Such interdisciplinary collaboration reflects how his interests have grown since Better Homes and Garbage. Although sustainable architecture typically evokes “performance-based propositions” highlighting issues like energy conservation, Muller pushes the concept further: “I feel like when we start engaging environmental issues more deeply it opens up a new set of possibilities for expression within architecture. Buildings have to perform well, but they are also symbolic; they communicate an ethos. I’m really interested in the poetics of environmental design.”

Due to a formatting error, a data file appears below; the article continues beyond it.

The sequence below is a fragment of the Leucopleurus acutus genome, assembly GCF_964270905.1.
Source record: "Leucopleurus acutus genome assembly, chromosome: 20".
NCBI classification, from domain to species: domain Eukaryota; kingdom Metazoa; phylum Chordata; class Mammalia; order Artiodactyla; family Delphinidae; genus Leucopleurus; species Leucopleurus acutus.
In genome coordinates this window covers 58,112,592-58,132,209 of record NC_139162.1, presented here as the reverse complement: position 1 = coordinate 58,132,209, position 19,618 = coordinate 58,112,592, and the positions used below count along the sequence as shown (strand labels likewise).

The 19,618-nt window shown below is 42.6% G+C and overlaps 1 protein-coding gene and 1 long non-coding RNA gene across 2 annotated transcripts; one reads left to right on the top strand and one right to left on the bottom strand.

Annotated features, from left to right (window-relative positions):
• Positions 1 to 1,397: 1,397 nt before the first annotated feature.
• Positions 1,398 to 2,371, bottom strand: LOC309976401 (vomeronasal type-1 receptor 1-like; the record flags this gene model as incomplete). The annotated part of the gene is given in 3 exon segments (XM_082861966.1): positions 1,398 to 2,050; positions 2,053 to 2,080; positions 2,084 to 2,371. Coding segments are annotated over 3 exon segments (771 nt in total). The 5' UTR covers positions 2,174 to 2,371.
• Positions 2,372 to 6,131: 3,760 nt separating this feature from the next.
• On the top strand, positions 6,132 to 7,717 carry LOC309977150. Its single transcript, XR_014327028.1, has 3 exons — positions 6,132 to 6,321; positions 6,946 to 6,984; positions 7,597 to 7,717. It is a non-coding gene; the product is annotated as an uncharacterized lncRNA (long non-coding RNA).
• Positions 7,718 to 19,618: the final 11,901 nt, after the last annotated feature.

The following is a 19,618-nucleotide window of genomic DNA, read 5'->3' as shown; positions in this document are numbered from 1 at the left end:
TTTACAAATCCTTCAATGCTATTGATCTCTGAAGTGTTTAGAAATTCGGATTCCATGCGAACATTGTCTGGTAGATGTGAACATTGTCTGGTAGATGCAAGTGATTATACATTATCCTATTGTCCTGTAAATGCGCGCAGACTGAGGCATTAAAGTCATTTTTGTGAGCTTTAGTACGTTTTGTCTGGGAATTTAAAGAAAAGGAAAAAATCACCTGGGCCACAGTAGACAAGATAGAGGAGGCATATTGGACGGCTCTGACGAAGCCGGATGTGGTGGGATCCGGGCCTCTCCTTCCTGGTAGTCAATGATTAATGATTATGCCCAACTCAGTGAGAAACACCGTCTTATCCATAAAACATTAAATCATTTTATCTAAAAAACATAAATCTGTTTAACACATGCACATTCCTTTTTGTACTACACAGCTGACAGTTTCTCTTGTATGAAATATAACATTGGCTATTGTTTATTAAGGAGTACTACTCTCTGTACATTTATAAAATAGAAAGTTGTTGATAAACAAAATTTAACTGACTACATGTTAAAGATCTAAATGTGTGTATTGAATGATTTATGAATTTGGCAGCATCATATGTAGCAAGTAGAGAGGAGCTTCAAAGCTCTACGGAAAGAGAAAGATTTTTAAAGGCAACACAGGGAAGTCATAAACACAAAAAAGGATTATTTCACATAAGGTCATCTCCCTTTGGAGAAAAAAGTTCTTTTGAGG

This interest finds expression in his new book, Ecology and the Architectural Imagination, which considers how “designers might gain some measure of ecological literacy, and the opportunities that that opens up.” Architects have always used metaphors to describe their work, and Ecology and the Architectural Imagination highlights a few like the “organism metaphor,” that buildings are bodies. Muller explains that “we are smitten with that idea today and we like evolutionary biology terms like replication and genetic switches. However, my contention is that while we use these terms to create buildings that have adaptable façades that may perform better, we can also be thinking about biology in ways that affect how species are actually going to be able to occupy human-dominated environments.”